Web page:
The February 2022 kidnapping of five aid workers in Cameroon’s Far North region is a stark reminder of the growing complexities of Cameroon’s security crisis. Osob Dahir investigates the main threat actors amid the deteriorating security situation in northern Cameroon, highlighting the potential for further kidnappings of aid workers and others operating there.
BOKO HARAM IN THE FAR NORTH
Given the proximity of Fotokol to the northern Nigeria border, Boko Haram – or its breakaway faction the Islamic State West Africa Province (ISWAP) – remain likely suspects. Boko Haram has been linked to at least 25 cases of abductions and kidnappings for ransom so far this year, according to Cameroonian authorities. The group’s activities in northern Cameroon have fluctuated since 2014. But when the second half of 2021 saw a decline in attacks, likely motivated by the death of its leader Abubakar Shekau in May 2021, many were hopeful that Boko Haram’s push into Cameroon would soon wane. At first, infighting, and subsequent defections facilitated by the Cameroonian government’s promises of amnesty and full integration for former members, had seemed to dampen Boko Haram’s Cameroon efforts. Yet, the hiatus in Islamist militant activity in the north was temporary, and by July 2021, one of the few remaining Boko Haram cells had cemented its position around Lake Chad, while ISWAP too was keen to make new inroads into Cameroon. Now, Boko Haram, and even more so ISWAP, remain an ever present threat along Cameroon’s border with Nigeria, adding to growing insecurity and a rising threat of kidnapping in the region.
PRECARIOUS SECURITY LANDSCAPE
While it is highly likely that Boko Haram or ISWAP militants were behind the 22 February kidnappings, the attack itself, and indeed the spate of 25 abductions and kidnappings for ransom so far in 2022, were in large part a consequence of northern Cameroon’s worsening security environment. Although the region has long suffered from insecurity stemming from Boko Haram’s push into Cameroonian territory, since the start of 2021 tensions in Cameroon’s Far North between herdsmen from the Arab Choa people and pastoralists from the Mousgoum people have risen significantly. In an unprecedent outbreak of violence between the two communities in August 2021, 23 people were killed in a single clash. A further 20 were killed in a skirmish in December, with over 30,000 people having been displaced since the tensions began. The conflict has exposed new vulnerabilities in the security landscape of the region, which have already been exploited by Islamist militant groups. Violence in Cameroon is not isolated to the Far North region, with consistent and widespread violence between government forces and Anglophone separatists in the Northwest and Southwest regions. In response to the burgeoning humanitarian crisis there, aid agencies such as the MSF have increased their operations in northern Cameroon, in turn exposing their personnel to the rising security threats.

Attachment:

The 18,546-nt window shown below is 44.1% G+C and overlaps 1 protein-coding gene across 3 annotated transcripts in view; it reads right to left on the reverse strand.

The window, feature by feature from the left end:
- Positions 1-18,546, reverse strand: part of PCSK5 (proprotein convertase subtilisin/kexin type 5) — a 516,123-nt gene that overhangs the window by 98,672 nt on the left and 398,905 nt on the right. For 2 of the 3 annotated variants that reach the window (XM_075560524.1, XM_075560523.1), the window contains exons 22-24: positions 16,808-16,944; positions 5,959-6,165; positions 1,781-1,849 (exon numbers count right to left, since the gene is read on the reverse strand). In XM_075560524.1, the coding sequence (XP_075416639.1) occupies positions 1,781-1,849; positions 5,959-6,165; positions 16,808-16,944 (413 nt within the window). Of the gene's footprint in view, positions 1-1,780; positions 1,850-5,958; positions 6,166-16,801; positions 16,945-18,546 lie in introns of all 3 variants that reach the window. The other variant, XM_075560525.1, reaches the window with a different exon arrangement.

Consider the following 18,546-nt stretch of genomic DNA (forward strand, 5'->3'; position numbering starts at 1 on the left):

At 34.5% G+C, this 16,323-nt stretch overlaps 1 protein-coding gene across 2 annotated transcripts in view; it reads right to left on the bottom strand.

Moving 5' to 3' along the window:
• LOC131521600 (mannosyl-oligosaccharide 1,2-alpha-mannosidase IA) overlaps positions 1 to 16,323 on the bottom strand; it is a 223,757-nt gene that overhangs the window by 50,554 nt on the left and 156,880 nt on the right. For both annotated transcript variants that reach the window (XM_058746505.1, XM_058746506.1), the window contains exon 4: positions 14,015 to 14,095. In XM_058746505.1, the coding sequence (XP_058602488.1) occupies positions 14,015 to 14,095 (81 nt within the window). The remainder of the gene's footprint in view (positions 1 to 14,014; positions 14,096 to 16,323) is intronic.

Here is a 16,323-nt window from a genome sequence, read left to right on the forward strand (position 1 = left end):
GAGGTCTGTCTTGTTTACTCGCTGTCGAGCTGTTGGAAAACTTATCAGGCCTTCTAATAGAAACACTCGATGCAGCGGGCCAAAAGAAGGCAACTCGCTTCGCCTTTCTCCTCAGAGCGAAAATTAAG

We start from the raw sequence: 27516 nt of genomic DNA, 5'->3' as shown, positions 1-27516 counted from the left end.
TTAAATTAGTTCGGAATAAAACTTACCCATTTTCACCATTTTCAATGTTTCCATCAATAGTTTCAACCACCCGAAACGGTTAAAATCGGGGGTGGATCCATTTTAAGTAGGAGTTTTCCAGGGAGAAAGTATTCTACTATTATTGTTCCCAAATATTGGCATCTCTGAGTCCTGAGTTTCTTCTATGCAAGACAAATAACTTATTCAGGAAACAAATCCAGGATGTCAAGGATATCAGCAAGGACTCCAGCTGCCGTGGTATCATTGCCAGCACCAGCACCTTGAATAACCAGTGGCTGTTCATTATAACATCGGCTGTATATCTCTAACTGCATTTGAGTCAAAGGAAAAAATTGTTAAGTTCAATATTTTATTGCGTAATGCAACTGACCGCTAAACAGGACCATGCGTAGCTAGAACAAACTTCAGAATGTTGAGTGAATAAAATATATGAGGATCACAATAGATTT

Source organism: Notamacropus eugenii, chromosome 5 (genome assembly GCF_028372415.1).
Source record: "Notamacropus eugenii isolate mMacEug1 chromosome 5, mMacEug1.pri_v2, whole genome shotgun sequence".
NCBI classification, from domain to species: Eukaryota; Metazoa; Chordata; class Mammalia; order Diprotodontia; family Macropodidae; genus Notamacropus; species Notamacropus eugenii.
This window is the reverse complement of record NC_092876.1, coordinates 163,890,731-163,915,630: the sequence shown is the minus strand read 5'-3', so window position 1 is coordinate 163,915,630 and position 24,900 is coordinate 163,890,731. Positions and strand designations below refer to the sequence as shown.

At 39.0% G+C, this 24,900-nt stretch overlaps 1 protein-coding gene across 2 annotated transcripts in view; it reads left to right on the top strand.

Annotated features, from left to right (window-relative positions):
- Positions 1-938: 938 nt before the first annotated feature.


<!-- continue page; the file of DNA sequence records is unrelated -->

"The road to improved security will be a challenging one for Cameroonian authorities, with seemingly worsening crises now present on multiple fronts."
The road to improved security will be a challenging one for Cameroonian authorities, with seemingly worsening crises now present on multiple fronts. In the north, in particular, the intensifying climate-related pressures are likely to exacerbate current tensions and competition between communities, and groups such as Boko Haram and ISWAP remain at the ready to leverage these vulnerabilities. Aid workers and others operating in Cameroon’s Far North will be increasingly vulnerable to security threats, including kidnapping, as they seek to bring much needed relief to impacted peoples.